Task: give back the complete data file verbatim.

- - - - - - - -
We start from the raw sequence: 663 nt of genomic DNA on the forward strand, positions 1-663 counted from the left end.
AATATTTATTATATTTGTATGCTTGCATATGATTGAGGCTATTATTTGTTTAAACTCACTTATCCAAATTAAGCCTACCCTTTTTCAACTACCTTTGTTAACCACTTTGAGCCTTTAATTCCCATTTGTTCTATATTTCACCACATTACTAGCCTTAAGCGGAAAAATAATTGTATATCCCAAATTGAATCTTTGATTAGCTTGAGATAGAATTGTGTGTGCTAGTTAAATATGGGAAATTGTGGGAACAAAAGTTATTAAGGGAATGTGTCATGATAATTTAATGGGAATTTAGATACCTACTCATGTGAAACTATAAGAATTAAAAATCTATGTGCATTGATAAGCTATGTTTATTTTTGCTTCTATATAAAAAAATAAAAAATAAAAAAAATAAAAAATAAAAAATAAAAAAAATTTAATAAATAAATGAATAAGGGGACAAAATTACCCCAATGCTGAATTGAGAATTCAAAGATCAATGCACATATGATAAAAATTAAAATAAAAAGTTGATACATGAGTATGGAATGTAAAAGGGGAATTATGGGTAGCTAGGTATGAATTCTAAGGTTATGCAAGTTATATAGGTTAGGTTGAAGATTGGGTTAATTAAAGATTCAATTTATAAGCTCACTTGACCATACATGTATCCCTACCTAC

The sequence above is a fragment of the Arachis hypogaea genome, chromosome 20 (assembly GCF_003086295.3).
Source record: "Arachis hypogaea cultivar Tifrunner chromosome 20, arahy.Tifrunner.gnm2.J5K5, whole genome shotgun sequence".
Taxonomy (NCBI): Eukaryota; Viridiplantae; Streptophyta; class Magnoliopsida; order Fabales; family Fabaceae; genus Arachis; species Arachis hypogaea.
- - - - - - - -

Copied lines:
We start from the raw sequence: 663 nt of genomic DNA on the forward strand, positions 1-663 counted from the left end.
AATATTTATTATATTTGTATGCTTGCATATGATTGAGGCTATTATTTGTTTAAACTCACTTATCCAAATTAAGCCTACCCTTTTTCAACTACCTTTGTTAACCACTTTGAGCCTTTAATTCCCATTTGTTCTATATTTCACCACATTACTAGCCTTAAGCGGAAAAATAATTGTATATCCCAAATTGAATCTTTGATTAGCTTGAGATAGAATTGTGTGTGCTAGTTAAATATGGGAAATTGTGGGAACAAAAGTTATTAAGGGAATGTGTCATGATAATTTAATGGGAATTTAGATACCTACTCATGTGAAACTATAAGAATTAAAAATCTATGTGCATTGATAAGCTATGTTTATTTTTGCTTCTATATAAAAAAATAAAAAATAAAAAAAATAAAAAATAAAAAATAAAAAAAATTTAATAAATAAATGAATAAGGGGACAAAATTACCCCAATGCTGAATTGAGAATTCAAAGATCAATGCACATATGATAAAAATTAAAATAAAAAGTTGATACATGAGTATGGAATGTAAAAGGGGAATTATGGGTAGCTAGGTATGAATTCTAAGGTTATGCAAGTTATATAGGTTAGGTTGAAGATTGGGTTAATTAAAGATTCAATTTATAAGCTCACTTGACCATACATGTATCCCTACCTAC

The sequence above is a fragment of the Arachis hypogaea genome, chromosome 20 (assembly GCF_003086295.3).
Source record: "Arachis hypogaea cultivar Tifrunner chromosome 20, arahy.Tifrunner.gnm2.J5K5, whole genome shotgun sequence".
Taxonomy (NCBI): Eukaryota; Viridiplantae; Streptophyta; class Magnoliopsida; order Fabales; family Fabaceae; genus Arachis; species Arachis hypogaea.